The Qurʾanic word Rūḥ and its restricted interpretations: an analysis of classical Tafsīr tradition and Sufi thought

Laffoon, Peter (2020). The Qurʾanic word Rūḥ and its restricted interpretations: an analysis of classical Tafsīr tradition and Sufi thought. University of Birmingham. M.A.

[img] Laffoon2020MAbyRes.pdf
Text - Accepted Version
Restricted to Repository staff only until 25 December 2022.
Available under License All rights reserved.

Download (688kB) | Request a copy

Abstract

The aim of this dissertation is to uncover a fuller meaning of the Qur’anic word rūḥ through a critical analysis of classical tafsīr tradition and Sufi thought. This paper challenges the prevailing scholarly opinion that rūḥ must be interpreted through the lens of the classical tafsīr tradition. I demonstrate the classical Islamic exegetes stayed within a restricted interpretation grid for rūḥ because of theological concerns—rooted in the fear of conflating rūḥ or Jesus with God. This limited how rūḥ was understood and conceived. This restricted interpretation grid has substantially impacted later exegetes, philologists, and Islamic scholars, further limiting the scope of meanings of the Qur’anic rūḥ. In addition, this paper proposes that Sufi thought regarding rūḥ is paramount for disclosing a fuller meaning. I introduce four distinct, Sufi understandings of rūḥ that are a sharp contrast from the restricted interpretation grid of the classical exegetes and offer a different lens for interpreting the Qur’anic rūḥ. This paper recommends a more critical reading of classical tafsīr, as well as a broader acceptance of the different Sufi understandings. This more fully illuminates the meaning of rūḥ, thereby significantly effecting Qur’anic exegesis, Islamic thought, and Christian-Muslim interfaith dialogue.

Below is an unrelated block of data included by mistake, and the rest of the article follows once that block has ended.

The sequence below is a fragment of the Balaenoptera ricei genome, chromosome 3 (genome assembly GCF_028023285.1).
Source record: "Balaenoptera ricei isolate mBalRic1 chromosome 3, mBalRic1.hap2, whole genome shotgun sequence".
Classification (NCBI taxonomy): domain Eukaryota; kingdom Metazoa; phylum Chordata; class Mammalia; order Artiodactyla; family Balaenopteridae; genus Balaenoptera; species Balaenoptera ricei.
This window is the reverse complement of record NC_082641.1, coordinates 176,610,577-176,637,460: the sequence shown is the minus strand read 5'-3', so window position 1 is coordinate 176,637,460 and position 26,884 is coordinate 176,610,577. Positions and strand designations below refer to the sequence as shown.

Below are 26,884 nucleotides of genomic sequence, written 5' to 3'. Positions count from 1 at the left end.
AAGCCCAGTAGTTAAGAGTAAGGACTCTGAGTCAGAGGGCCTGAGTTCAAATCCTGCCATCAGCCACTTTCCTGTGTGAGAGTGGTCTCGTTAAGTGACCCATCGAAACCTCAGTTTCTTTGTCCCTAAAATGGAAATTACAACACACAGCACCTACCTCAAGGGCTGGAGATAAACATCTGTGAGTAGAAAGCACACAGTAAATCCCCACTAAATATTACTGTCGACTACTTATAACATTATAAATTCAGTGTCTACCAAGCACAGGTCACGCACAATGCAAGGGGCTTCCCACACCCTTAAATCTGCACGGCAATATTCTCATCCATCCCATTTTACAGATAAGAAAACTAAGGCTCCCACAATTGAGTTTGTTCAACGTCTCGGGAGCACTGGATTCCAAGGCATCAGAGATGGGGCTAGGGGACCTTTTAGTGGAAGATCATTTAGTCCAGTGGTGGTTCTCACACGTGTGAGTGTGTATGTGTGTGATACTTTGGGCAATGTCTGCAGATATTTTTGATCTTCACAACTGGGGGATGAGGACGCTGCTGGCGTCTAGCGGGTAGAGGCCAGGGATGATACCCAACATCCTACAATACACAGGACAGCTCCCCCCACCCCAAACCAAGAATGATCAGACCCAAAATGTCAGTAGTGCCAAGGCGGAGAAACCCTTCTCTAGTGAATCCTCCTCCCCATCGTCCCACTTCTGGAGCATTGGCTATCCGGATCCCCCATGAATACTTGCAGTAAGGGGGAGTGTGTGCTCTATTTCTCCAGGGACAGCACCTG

Type of Work: Thesis (Masters by Research > M.A.)
Award Type: Masters by Research > M.A.
Supervisor(s):
Supervisor(s)EmailORCID
Scharbrodt, OliverUNSPECIFIEDUNSPECIFIED
Guest, DerynUNSPECIFIEDUNSPECIFIED
Licence: All rights reserved
College/Faculty: Colleges (2008 onwards) > College of Arts & Law
School or Department: School of Philosophy, Theology and Religion, Department of Theology and Religion
Funders: Other
Other Funders: Spalding Trust
Subjects: B Philosophy. Psychology. Religion > BP Islam. Bahaism. Theosophy, etc
URI: http://etheses.bham.ac.uk/id/eprint/10216

Actions

Request a Correction Request a Correction
View Item View Item

Downloads

Downloads per month over past year